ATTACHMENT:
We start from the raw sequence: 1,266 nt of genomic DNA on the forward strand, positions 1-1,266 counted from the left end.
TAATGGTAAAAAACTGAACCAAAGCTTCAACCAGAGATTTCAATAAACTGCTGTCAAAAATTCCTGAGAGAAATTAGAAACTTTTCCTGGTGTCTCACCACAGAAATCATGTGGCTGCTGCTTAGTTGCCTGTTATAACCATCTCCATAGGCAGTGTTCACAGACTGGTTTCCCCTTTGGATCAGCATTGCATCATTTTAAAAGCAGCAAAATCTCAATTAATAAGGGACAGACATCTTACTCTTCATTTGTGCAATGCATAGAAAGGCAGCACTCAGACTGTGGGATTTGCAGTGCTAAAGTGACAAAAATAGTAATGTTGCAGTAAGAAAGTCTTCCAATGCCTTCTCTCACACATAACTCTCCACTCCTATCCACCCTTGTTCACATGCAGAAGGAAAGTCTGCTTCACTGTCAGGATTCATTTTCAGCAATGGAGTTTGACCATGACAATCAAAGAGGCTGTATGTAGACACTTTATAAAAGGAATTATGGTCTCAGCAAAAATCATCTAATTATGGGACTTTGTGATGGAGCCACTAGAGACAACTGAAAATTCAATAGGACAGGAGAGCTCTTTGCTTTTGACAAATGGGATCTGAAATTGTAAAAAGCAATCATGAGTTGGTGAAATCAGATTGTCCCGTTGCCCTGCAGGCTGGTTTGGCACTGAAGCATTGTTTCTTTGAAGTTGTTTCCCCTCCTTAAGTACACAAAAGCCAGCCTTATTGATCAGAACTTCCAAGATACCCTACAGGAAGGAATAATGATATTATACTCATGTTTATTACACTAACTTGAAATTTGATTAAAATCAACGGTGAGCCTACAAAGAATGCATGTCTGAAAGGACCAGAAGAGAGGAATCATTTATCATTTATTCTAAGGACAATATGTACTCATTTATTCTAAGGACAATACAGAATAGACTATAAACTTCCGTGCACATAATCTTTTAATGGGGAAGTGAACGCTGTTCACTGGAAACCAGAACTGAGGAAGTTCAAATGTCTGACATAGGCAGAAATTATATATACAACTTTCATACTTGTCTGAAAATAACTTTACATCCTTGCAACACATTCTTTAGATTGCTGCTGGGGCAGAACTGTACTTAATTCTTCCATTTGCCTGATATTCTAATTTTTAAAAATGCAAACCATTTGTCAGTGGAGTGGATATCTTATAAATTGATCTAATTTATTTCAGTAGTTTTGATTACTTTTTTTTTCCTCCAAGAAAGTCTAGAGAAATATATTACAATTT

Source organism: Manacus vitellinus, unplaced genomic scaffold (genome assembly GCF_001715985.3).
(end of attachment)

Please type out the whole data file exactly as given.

We start from the raw sequence: 1,266 nt of genomic DNA on the forward strand, positions 1-1,266 counted from the left end.
TAATGGTAAAAAACTGAACCAAAGCTTCAACCAGAGATTTCAATAAACTGCTGTCAAAAATTCCTGAGAGAAATTAGAAACTTTTCCTGGTGTCTCACCACAGAAATCATGTGGCTGCTGCTTAGTTGCCTGTTATAACCATCTCCATAGGCAGTGTTCACAGACTGGTTTCCCCTTTGGATCAGCATTGCATCATTTTAAAAGCAGCAAAATCTCAATTAATAAGGGACAGACATCTTACTCTTCATTTGTGCAATGCATAGAAAGGCAGCACTCAGACTGTGGGATTTGCAGTGCTAAAGTGACAAAAATAGTAATGTTGCAGTAAGAAAGTCTTCCAATGCCTTCTCTCACACATAACTCTCCACTCCTATCCACCCTTGTTCACATGCAGAAGGAAAGTCTGCTTCACTGTCAGGATTCATTTTCAGCAATGGAGTTTGACCATGACAATCAAAGAGGCTGTATGTAGACACTTTATAAAAGGAATTATGGTCTCAGCAAAAATCATCTAATTATGGGACTTTGTGATGGAGCCACTAGAGACAACTGAAAATTCAATAGGACAGGAGAGCTCTTTGCTTTTGACAAATGGGATCTGAAATTGTAAAAAGCAATCATGAGTTGGTGAAATCAGATTGTCCCGTTGCCCTGCAGGCTGGTTTGGCACTGAAGCATTGTTTCTTTGAAGTTGTTTCCCCTCCTTAAGTACACAAAAGCCAGCCTTATTGATCAGAACTTCCAAGATACCCTACAGGAAGGAATAATGATATTATACTCATGTTTATTACACTAACTTGAAATTTGATTAAAATCAACGGTGAGCCTACAAAGAATGCATGTCTGAAAGGACCAGAAGAGAGGAATCATTTATCATTTATTCTAAGGACAATATGTACTCATTTATTCTAAGGACAATACAGAATAGACTATAAACTTCCGTGCACATAATCTTTTAATGGGGAAGTGAACGCTGTTCACTGGAAACCAGAACTGAGGAAGTTCAAATGTCTGACATAGGCAGAAATTATATATACAACTTTCATACTTGTCTGAAAATAACTTTACATCCTTGCAACACATTCTTTAGATTGCTGCTGGGGCAGAACTGTACTTAATTCTTCCATTTGCCTGATATTCTAATTTTTAAAAATGCAAACCATTTGTCAGTGGAGTGGATATCTTATAAATTGATCTAATTTATTTCAGTAGTTTTGATTACTTTTTTTTTCCTCCAAGAAAGTCTAGAGAAATATATTACAATTT

Source organism: Manacus vitellinus, unplaced genomic scaffold (genome assembly GCF_001715985.3).